Breeding green singing finches (Crithagra mozambica)

Breeding green singing finches (Crithagra mozambica) [Yellow-fronted canary]

By: Nancy Ingram


Little Green Singers are native to most of the African continent. Prior to international endangered species listings (CITES), they were very common in pet stores in the United States. They are not endangered in Africa but their importation is now limited. This is a dimorphic species but the initial plumage of a chick is identical to that of a female. It takes 9 months for the first molt to determine the sex of a bird.

Breeding environment:

I raise my birds on a temperature-controlled sun porch (60°- 90°F). I was unable to successfully breed this species indoors in a cage and decide to try to create a more natural environment for them. I divided the space on my sun porch into two flights which measure 10’ x 15’. Each flight is heavily planted with bushes, growing vegetables (carrots, mustard, chard, etc.), and medicinal plants such as wormwood. Sprouted millet is rinsed on a timer 4 times a day and always available. There is a large compost in both flights which supports a lot of tiny insects. I also raise mealworms and fruit flies. I use no pesticides, herbicides, or fungicides.

Yellow-fronted canary on wormwood
On wormwood.

Nest building of green singing finches:

The Little Green Singers are the dominant species in my collection of finches. I have a single pair in both flights. These birds want to breed in the fall. The female solicits food from the male which he regurgitates to her. They prefer to nest in a somewhat secluded corner of my sun porch. I provide long pieces of green grass. They usually claim an open canary nest in a hedge but will also accept a closed split bamboo nest. Inside this, they characteristically build a small very neat nest – – every piece of grass or stem is carefully aligned. Some pairs re-use the nest they build but others don’t.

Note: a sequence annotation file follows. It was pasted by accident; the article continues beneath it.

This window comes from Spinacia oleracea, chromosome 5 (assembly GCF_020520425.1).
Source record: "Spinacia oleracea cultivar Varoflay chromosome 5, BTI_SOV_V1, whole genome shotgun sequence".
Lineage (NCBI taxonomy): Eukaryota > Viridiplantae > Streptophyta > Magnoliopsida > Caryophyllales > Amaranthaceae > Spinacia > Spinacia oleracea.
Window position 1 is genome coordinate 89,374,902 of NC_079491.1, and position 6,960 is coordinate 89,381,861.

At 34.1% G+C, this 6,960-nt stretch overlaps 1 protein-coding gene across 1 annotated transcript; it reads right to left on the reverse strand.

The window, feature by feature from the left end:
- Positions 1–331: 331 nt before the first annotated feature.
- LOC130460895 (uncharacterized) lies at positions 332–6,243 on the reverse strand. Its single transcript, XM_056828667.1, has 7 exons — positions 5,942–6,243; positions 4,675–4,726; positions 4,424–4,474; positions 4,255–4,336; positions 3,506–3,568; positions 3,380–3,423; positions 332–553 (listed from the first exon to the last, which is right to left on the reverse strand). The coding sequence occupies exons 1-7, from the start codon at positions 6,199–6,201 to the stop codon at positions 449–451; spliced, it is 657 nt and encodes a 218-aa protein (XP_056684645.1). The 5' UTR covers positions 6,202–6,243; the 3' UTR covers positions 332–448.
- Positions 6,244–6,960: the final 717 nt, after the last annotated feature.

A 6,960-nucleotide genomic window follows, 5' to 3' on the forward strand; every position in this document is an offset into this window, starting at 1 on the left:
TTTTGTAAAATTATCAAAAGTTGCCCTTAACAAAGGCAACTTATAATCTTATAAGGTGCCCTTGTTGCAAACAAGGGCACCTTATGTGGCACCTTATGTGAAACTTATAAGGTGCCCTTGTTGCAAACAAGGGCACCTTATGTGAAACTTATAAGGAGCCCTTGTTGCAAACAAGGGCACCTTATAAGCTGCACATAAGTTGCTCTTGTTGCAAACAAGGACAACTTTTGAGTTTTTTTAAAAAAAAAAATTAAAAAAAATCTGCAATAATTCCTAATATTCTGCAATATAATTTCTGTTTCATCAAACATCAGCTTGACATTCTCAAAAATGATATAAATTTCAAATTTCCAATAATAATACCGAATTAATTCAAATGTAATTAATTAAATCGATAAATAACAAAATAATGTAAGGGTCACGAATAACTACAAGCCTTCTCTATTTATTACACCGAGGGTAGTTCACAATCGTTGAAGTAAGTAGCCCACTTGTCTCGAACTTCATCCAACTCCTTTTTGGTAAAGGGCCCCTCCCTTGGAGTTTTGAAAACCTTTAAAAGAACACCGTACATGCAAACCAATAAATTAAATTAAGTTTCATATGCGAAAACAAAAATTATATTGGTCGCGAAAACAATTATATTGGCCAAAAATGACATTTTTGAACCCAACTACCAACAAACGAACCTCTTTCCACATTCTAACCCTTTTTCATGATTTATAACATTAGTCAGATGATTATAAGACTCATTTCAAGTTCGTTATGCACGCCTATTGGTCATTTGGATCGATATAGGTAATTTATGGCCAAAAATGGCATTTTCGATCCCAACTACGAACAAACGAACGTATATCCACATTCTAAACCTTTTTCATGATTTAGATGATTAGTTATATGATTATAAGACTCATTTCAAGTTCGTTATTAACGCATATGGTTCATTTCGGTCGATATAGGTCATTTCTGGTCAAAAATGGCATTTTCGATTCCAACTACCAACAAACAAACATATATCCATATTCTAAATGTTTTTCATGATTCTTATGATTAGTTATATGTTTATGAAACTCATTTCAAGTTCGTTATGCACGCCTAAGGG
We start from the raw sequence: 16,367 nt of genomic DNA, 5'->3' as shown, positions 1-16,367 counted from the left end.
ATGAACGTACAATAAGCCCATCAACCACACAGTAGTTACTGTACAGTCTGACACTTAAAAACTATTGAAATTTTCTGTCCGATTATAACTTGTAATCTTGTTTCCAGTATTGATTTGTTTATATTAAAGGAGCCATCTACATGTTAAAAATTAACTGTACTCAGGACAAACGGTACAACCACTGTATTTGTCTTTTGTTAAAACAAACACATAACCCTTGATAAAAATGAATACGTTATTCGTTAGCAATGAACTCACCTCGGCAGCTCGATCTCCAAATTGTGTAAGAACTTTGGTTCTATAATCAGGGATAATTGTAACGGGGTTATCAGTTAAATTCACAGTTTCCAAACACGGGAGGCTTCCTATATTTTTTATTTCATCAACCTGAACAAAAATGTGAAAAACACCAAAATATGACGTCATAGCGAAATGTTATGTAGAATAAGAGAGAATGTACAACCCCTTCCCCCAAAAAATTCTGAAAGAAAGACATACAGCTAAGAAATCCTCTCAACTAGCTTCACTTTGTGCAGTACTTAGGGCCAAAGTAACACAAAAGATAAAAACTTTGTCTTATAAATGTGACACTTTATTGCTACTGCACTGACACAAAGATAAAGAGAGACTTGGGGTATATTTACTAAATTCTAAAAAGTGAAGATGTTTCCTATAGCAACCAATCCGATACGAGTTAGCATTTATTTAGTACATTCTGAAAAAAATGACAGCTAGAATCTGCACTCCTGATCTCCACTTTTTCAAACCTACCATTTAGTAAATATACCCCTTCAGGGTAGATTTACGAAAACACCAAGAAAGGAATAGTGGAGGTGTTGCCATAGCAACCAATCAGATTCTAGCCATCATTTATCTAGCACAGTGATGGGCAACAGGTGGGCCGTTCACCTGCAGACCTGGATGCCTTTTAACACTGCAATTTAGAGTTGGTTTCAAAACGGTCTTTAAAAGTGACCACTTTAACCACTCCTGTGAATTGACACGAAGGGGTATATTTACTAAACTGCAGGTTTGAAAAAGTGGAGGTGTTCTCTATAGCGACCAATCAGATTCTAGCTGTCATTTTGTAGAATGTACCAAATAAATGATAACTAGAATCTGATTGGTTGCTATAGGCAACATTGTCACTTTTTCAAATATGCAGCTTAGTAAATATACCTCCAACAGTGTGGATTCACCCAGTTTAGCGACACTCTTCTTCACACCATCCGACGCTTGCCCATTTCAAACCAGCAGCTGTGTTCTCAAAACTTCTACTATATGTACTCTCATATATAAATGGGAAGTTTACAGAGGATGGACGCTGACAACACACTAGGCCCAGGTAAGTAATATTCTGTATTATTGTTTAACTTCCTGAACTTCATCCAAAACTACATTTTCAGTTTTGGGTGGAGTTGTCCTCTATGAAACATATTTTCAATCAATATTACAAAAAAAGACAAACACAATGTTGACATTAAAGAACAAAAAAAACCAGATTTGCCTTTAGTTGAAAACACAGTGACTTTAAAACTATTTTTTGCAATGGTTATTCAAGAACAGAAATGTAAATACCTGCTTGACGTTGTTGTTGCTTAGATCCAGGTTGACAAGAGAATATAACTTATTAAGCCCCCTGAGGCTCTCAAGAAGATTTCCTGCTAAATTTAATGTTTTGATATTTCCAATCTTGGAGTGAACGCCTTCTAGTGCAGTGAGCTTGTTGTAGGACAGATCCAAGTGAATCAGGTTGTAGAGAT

Green singing finch female
Female green singing finch (has a necklace)

Breeding behavior of green singing finches:

Most breeding behavior in birds is instinctual and the more natural the setting the better for these birds. Little Green Singers available in this country are wild caught or very close to wild-caught. This species does not relate to being bred in cages. Whereas canaries have been domestically bred since the 1500s most Little Green Singers are still wild birds. Breeding them on a planted sun porch creates an environment that insures success. These birds are characteristically good parents and eager to nest.

Eggs and chicks:

My females usually lay 2 or 3 eggs. This is about all that will fit in the small nest they build. The female incubates the eggs for 13 days. She flies off the nest with any interruption so I try not to walk into the sun porch any more than necessary during this time. The male feeds her and chases away other birds during the incubation. He will sometimes chase her back to the nest. I keep track of when the eggs are laid and hatch. I refer to a chart I made to remind myself how long this species needs for incubation, days to fledging, time dependent on parents, etc. The chicks vary in size because the eggs are incubated as they are laid.

Green singing finch chick

I sometimes look in the nest with a borescope so as not to disturb things. (A borescope is a fiber optic tool used to look inside confined spaces.) The female regurgitates food to the chicks. I band them at 6-8 days with a 2.6 mm band. The chicks are very fragile at this stage. I use a spoon to ease their move in and out of closed nests. In an open canary nest, I had a female gently remove the band from her chick’s leg. I replaced it for 2 more days until she could no longer get it off the growing chick’s leg.

Hatching of green singing finches chicks: